is dumped to the vtk output files? Is the variable 'u' what is
ultimately being sought, reported, and visualized?
What are the units on 'u'?
======================
The next section I have questions about is this:
equations = {
'balance_of_forces' :
"""dw_lin_elastic_iso.i1.Omega( solid.lame, v, u )
= dw_surface_ltr.isurf.Top( traction.val, v )""",
}
material_1 = {
'name' : 'solid',
'mode' : 'here',
'region' : 'Omega',
'lame' : {'lambda' : 1e1, 'mu' : 1e0}, # Lame coefficients.
}
What are lambda and mu and what are their units? Youngs modulus and
mass density per unit length? Something else? I assume it is
something mass related and something stiffness related.
It seems like equations is setting up a force balance on the top of
the material specimen where the load is being applied. Is this
correct?
It seems like this function:
def tractionLoad( ts, coor, region, ig ):
"""ts = TimeStepper, coor = coordinates of field nodes in region."""
import numpy as nm
from sfepy.base.base import pause, debug
nt = ts.nt
val = nm.zeros( (coor.shape[0],), dtype = nm.float64 )
val.fill( 1e-1 * nt )
print val
return {'val' : val}
defines a traction load at all nodes (or maybe on some infinitesimal
volume or area) that is the same at all points and ramping up in time
with a slope of 0.1 per time step. Can this force be an arbitrary
function of time? What are the units of the traction load? Is it
compressive or tensile? What direction is associated with it?
I think that is enough for now. Thanks for your ongoing help and patience.
Ryan

I added some comments to le.py that I think are helpful to other
beginners. If they are wrong, I need to know what I am still
misunderstanding about the setup file. If they are right and useful,
let me know what the best format is for doing that sort of thing.
My hg repo is here:
http://freehg.sympy.org/u/ryankrauss/sfepy
(I had to recreate it for some reason).
Ryan

Hi,
since couple of you had problems installing paraview in ubuntu, here
is how to do it:
Add these lines to /etc/apt/sources.list:
deb http://cz.archive.ubuntu.com/ubuntu/ intrepid main restricted
deb http://cz.archive.ubuntu.com/ubuntu/ intrepid universe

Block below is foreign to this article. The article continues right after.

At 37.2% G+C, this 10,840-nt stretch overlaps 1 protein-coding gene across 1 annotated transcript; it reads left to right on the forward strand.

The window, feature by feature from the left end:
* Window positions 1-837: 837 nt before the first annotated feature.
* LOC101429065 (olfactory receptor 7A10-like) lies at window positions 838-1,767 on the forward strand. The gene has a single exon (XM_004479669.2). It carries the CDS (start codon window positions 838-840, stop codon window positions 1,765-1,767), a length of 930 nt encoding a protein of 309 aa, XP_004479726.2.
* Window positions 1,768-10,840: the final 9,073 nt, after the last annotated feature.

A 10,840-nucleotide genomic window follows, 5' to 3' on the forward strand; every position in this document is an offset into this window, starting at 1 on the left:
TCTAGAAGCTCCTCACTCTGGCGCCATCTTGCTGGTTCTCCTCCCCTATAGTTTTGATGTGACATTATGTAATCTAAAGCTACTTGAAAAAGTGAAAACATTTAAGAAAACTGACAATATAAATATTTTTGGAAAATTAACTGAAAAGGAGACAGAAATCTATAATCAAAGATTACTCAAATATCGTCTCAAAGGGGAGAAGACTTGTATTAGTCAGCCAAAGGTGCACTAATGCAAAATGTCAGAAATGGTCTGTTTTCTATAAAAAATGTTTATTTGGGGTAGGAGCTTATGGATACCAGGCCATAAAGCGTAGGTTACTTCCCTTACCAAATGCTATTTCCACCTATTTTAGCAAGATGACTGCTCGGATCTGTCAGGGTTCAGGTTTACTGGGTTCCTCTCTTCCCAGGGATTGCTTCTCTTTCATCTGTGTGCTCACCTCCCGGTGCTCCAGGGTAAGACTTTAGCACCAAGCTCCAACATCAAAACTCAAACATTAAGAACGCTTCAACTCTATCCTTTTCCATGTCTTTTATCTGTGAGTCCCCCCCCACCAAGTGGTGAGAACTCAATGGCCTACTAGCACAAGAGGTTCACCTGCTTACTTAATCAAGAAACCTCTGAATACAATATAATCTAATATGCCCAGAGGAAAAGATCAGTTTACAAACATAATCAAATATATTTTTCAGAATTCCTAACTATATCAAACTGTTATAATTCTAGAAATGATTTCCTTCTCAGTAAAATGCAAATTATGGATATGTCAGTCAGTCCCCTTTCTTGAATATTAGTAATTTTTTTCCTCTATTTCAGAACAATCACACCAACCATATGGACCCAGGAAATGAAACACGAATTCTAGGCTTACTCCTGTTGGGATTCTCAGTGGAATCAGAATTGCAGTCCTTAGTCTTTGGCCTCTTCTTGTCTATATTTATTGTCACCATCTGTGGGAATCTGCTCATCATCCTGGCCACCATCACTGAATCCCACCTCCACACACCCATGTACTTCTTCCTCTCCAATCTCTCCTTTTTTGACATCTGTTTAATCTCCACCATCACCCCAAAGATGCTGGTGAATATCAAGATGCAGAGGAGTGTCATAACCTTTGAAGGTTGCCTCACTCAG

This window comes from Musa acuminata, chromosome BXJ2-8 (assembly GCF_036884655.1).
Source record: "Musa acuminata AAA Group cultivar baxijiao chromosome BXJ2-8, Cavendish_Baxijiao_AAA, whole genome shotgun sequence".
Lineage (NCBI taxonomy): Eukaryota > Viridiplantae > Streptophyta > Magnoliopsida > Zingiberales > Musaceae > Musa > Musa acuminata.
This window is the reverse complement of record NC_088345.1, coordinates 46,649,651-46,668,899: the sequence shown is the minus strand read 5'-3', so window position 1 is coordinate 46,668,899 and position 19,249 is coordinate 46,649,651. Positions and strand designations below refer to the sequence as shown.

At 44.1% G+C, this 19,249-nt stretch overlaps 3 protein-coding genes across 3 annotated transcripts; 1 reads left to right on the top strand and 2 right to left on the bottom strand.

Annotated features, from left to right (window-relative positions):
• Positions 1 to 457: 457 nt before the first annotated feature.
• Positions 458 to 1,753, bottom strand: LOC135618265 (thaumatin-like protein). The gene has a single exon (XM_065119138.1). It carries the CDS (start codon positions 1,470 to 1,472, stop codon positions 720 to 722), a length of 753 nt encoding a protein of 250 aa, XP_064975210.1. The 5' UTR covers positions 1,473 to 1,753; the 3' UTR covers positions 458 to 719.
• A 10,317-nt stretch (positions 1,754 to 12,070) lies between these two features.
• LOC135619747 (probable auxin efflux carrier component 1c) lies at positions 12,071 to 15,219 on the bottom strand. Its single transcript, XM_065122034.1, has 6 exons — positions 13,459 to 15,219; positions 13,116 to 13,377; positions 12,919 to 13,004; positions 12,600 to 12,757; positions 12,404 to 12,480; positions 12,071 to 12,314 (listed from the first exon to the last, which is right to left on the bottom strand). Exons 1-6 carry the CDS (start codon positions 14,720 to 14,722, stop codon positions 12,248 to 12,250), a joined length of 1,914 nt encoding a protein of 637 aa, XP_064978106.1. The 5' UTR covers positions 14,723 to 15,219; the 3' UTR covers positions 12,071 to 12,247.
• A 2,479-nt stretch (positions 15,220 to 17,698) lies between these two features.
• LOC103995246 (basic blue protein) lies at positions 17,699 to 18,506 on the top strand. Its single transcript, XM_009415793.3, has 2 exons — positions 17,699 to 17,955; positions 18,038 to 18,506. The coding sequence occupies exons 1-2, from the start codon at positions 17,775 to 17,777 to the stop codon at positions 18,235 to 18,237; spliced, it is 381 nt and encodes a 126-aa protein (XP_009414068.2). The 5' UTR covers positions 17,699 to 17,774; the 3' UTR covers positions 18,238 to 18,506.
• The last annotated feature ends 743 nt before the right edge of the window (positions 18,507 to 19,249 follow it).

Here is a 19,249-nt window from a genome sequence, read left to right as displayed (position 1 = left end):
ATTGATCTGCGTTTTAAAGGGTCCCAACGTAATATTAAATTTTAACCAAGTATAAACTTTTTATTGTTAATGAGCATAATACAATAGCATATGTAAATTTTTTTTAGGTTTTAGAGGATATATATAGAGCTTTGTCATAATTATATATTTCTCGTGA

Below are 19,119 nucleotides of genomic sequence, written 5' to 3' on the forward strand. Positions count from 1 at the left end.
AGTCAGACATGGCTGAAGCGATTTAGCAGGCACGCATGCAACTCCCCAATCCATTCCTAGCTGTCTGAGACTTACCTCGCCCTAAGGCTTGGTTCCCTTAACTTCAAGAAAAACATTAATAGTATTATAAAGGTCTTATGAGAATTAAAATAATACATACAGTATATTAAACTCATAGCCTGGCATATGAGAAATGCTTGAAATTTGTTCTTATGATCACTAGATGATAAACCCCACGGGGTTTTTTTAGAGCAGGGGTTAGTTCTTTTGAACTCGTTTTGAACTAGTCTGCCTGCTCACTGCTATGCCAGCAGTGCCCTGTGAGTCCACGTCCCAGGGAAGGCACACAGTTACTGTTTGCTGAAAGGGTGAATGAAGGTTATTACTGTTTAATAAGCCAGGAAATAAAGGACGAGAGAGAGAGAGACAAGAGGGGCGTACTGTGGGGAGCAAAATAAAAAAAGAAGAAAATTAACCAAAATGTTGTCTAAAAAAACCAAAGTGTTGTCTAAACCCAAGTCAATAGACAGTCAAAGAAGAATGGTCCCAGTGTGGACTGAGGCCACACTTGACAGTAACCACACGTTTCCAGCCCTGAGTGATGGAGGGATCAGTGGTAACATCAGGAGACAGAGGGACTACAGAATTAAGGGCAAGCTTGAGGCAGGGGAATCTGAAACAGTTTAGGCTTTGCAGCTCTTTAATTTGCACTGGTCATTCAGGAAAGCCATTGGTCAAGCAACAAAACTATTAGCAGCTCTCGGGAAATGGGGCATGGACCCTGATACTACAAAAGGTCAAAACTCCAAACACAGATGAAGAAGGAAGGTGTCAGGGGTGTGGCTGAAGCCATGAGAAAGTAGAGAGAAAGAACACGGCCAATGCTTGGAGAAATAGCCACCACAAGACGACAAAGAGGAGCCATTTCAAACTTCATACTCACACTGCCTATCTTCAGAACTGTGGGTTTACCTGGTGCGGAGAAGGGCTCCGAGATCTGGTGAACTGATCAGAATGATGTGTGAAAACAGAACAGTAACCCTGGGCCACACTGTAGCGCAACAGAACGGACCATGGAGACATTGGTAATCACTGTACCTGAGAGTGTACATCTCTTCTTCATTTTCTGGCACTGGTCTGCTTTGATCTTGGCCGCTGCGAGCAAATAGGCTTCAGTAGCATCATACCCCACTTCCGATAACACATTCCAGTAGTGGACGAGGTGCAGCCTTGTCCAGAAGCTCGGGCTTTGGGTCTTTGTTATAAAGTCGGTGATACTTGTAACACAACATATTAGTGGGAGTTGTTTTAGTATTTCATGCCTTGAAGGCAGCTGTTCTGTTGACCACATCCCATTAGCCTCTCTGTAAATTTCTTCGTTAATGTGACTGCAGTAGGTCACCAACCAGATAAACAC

(you can change the "cz" to "us" or any other mirror)
Then:
$ sudo apt-get update
$ sudo apt-get install paraview
And that's it. No hassle, no setups, no unofficial packages.
I tested it on hardy in virtualbox (in Debian) and Ryan tested this on
gutsy which he uses.
Ondrej

I don't think the dependency on lxml is documented. I had some issues
building the docs using the gen script. Installing lxml, and the dev
pacakges for libxml and libxslt solved the problem.
Ryan

Hi everyone! I'm a quantum chemist who would like to learn about FEM
analysis, and Ondrej pointed me to this package and this group.
I'm running on Mac OS X, and I've built numpy 1.1.0 and scipy-0.6.0
from source. I installed the sfepy-release-00.41.03 that was available
from mac.softpedia.
When I try to run ./runTests.py --debug, I get the following:
$ ./runTests.py --debug
<<< directory: tests, test files: 18
<<< tests/test_base.py
sfe: warning: other missing: ['fileName_mesh', 'field_[0-9]+|fields',
'ebc_[0-9]+|ebcs', 'fe', 'equations', 'region_[0-9]+|regions',
'variable_[0-9]+|variables', 'material_[0-9]+|materials',
'integral_[0-9]+|integrals', 'solver_[0-9]+|solvers', 'functions',
'modules', 'epbc_[0-9]+|epbcs', 'lcbc_[0-9]+|lcbcs', 'nbc_[0-9]+|
nbcs', 'options']
sfe: warning: left over: ['TestCommon']
>>> test instance prepared (2 test(s))
+++ test_structAdd: ok
+++ test_structIAdd: ok
>>> all passed in 0.00 s
<<< tests/test_elasticity_small_strain.py
sfe: warning: other missing: ['equations', 'functions', 'modules',
'epbc_[0-9]+|epbcs', 'lcbc_[0-9]+|lcbcs', 'nbc_[0-9]+|nbcs',
'options']
sfe: warning: left over: ['allYourBases', 'fileName_meshes',
'getPars', 'equations_general', 'equations_iso', 'TestCommon']
>>> test instance prepared (2 test(s))
[('test_get_solution', <bound method Test.test_get_solution of Test>),
('test_linear_terms', <bound method Test.test_linear_terms of Test>)]
>>> <type 'exceptions.AttributeError'>
Traceback (most recent call last):
File "./runTests.py", line 222, in <module>
main()
File "./runTests.py", line 217, in main
op.walk( options.testDir, wrapRunTests( options ), stats )
File "/Library/Frameworks/Python.framework/Versions/2.5/lib/
python2.5/posixpath.py", line 290, in walk
func(arg, top, names)
File "./runTests.py", line 148, in runTests
nFail, nTotal, testTime = runTest( confName, options )